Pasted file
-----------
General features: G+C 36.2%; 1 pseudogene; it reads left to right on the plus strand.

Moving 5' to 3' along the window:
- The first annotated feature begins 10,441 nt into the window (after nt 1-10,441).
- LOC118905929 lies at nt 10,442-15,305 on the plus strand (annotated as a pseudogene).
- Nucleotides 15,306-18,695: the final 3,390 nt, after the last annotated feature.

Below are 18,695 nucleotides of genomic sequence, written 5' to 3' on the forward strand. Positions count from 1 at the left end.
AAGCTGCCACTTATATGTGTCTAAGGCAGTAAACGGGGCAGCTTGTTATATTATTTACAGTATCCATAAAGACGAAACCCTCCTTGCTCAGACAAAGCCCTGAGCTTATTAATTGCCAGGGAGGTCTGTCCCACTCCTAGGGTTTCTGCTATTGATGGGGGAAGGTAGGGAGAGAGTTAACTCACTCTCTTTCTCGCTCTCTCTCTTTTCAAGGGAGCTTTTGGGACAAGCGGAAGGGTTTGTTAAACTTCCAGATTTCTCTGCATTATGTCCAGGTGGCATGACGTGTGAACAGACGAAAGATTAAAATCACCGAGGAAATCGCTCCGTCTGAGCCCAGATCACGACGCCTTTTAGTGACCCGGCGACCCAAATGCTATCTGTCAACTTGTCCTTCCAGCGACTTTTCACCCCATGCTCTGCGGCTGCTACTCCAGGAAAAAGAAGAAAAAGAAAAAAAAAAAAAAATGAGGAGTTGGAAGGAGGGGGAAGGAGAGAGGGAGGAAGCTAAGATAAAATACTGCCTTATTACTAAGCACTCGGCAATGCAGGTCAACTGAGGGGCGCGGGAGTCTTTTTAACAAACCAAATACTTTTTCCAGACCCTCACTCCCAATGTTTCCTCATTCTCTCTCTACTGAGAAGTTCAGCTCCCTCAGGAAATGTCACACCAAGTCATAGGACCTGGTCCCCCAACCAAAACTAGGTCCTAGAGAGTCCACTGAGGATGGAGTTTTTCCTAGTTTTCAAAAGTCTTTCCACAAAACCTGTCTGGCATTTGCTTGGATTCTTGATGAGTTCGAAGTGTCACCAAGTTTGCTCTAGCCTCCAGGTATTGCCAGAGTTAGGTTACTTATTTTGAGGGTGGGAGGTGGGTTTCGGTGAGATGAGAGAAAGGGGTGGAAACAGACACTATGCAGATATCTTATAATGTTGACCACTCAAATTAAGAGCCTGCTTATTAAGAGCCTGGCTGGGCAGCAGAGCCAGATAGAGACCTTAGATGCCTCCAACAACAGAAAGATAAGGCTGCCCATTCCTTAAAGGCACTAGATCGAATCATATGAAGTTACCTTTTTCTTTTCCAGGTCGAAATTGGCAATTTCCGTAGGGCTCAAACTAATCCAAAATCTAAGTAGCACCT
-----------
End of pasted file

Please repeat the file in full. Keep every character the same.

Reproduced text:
General features: G+C 36.2%; 1 pseudogene; it reads left to right on the plus strand.

Moving 5' to 3' along the window:
- The first annotated feature begins 10,441 nt into the window (after nt 1-10,441).
- LOC118905929 lies at nt 10,442-15,305 on the plus strand (annotated as a pseudogene).
- Nucleotides 15,306-18,695: the final 3,390 nt, after the last annotated feature.

Below are 18,695 nucleotides of genomic sequence, written 5' to 3' on the forward strand. Positions count from 1 at the left end.
AAGCTGCCACTTATATGTGTCTAAGGCAGTAAACGGGGCAGCTTGTTATATTATTTACAGTATCCATAAAGACGAAACCCTCCTTGCTCAGACAAAGCCCTGAGCTTATTAATTGCCAGGGAGGTCTGTCCCACTCCTAGGGTTTCTGCTATTGATGGGGGAAGGTAGGGAGAGAGTTAACTCACTCTCTTTCTCGCTCTCTCTCTTTTCAAGGGAGCTTTTGGGACAAGCGGAAGGGTTTGTTAAACTTCCAGATTTCTCTGCATTATGTCCAGGTGGCATGACGTGTGAACAGACGAAAGATTAAAATCACCGAGGAAATCGCTCCGTCTGAGCCCAGATCACGACGCCTTTTAGTGACCCGGCGACCCAAATGCTATCTGTCAACTTGTCCTTCCAGCGACTTTTCACCCCATGCTCTGCGGCTGCTACTCCAGGAAAAAGAAGAAAAAGAAAAAAAAAAAAAAATGAGGAGTTGGAAGGAGGGGGAAGGAGAGAGGGAGGAAGCTAAGATAAAATACTGCCTTATTACTAAGCACTCGGCAATGCAGGTCAACTGAGGGGCGCGGGAGTCTTTTTAACAAACCAAATACTTTTTCCAGACCCTCACTCCCAATGTTTCCTCATTCTCTCTCTACTGAGAAGTTCAGCTCCCTCAGGAAATGTCACACCAAGTCATAGGACCTGGTCCCCCAACCAAAACTAGGTCCTAGAGAGTCCACTGAGGATGGAGTTTTTCCTAGTTTTCAAAAGTCTTTCCACAAAACCTGTCTGGCATTTGCTTGGATTCTTGATGAGTTCGAAGTGTCACCAAGTTTGCTCTAGCCTCCAGGTATTGCCAGAGTTAGGTTACTTATTTTGAGGGTGGGAGGTGGGTTTCGGTGAGATGAGAGAAAGGGGTGGAAACAGACACTATGCAGATATCTTATAATGTTGACCACTCAAATTAAGAGCCTGCTTATTAAGAGCCTGGCTGGGCAGCAGAGCCAGATAGAGACCTTAGATGCCTCCAACAACAGAAAGATAAGGCTGCCCATTCCTTAAAGGCACTAGATCGAATCATATGAAGTTACCTTTTTCTTTTCCAGGTCGAAATTGGCAATTTCCGTAGGGCTCAAACTAATCCAAAATCTAAGTAGCACCT